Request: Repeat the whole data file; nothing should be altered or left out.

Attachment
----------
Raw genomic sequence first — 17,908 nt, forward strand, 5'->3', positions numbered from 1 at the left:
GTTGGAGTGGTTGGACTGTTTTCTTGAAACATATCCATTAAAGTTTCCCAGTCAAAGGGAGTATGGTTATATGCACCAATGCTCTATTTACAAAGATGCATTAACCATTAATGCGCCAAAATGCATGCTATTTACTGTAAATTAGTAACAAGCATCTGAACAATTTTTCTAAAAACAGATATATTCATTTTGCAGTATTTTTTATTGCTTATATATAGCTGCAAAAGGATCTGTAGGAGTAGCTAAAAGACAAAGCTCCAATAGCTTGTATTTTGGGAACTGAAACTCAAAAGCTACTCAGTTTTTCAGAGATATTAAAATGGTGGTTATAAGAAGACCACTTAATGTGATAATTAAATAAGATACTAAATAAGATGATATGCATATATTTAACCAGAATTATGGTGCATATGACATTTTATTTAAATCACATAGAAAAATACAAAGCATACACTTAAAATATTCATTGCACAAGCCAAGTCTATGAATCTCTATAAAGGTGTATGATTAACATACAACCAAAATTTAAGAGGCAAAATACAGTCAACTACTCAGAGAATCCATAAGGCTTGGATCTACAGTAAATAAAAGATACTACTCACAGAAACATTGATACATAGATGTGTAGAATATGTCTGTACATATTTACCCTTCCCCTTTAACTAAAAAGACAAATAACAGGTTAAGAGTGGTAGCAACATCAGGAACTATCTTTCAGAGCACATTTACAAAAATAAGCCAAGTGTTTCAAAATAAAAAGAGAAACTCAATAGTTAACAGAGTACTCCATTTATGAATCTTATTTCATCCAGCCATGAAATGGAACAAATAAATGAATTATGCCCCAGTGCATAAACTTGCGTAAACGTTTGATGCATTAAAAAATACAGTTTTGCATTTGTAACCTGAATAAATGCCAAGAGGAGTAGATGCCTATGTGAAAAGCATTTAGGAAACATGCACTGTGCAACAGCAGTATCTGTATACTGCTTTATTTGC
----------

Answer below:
Raw genomic sequence first — 17,908 nt, forward strand, 5'->3', positions numbered from 1 at the left:
GTTGGAGTGGTTGGACTGTTTTCTTGAAACATATCCATTAAAGTTTCCCAGTCAAAGGGAGTATGGTTATATGCACCAATGCTCTATTTACAAAGATGCATTAACCATTAATGCGCCAAAATGCATGCTATTTACTGTAAATTAGTAACAAGCATCTGAACAATTTTTCTAAAAACAGATATATTCATTTTGCAGTATTTTTTATTGCTTATATATAGCTGCAAAAGGATCTGTAGGAGTAGCTAAAAGACAAAGCTCCAATAGCTTGTATTTTGGGAACTGAAACTCAAAAGCTACTCAGTTTTTCAGAGATATTAAAATGGTGGTTATAAGAAGACCACTTAATGTGATAATTAAATAAGATACTAAATAAGATGATATGCATATATTTAACCAGAATTATGGTGCATATGACATTTTATTTAAATCACATAGAAAAATACAAAGCATACACTTAAAATATTCATTGCACAAGCCAAGTCTATGAATCTCTATAAAGGTGTATGATTAACATACAACCAAAATTTAAGAGGCAAAATACAGTCAACTACTCAGAGAATCCATAAGGCTTGGATCTACAGTAAATAAAAGATACTACTCACAGAAACATTGATACATAGATGTGTAGAATATGTCTGTACATATTTACCCTTCCCCTTTAACTAAAAAGACAAATAACAGGTTAAGAGTGGTAGCAACATCAGGAACTATCTTTCAGAGCACATTTACAAAAATAAGCCAAGTGTTTCAAAATAAAAAGAGAAACTCAATAGTTAACAGAGTACTCCATTTATGAATCTTATTTCATCCAGCCATGAAATGGAACAAATAAATGAATTATGCCCCAGTGCATAAACTTGCGTAAACGTTTGATGCATTAAAAAATACAGTTTTGCATTTGTAACCTGAATAAATGCCAAGAGGAGTAGATGCCTATGTGAAAAGCATTTAGGAAACATGCACTGTGCAACAGCAGTATCTGTATACTGCTTTATTTGC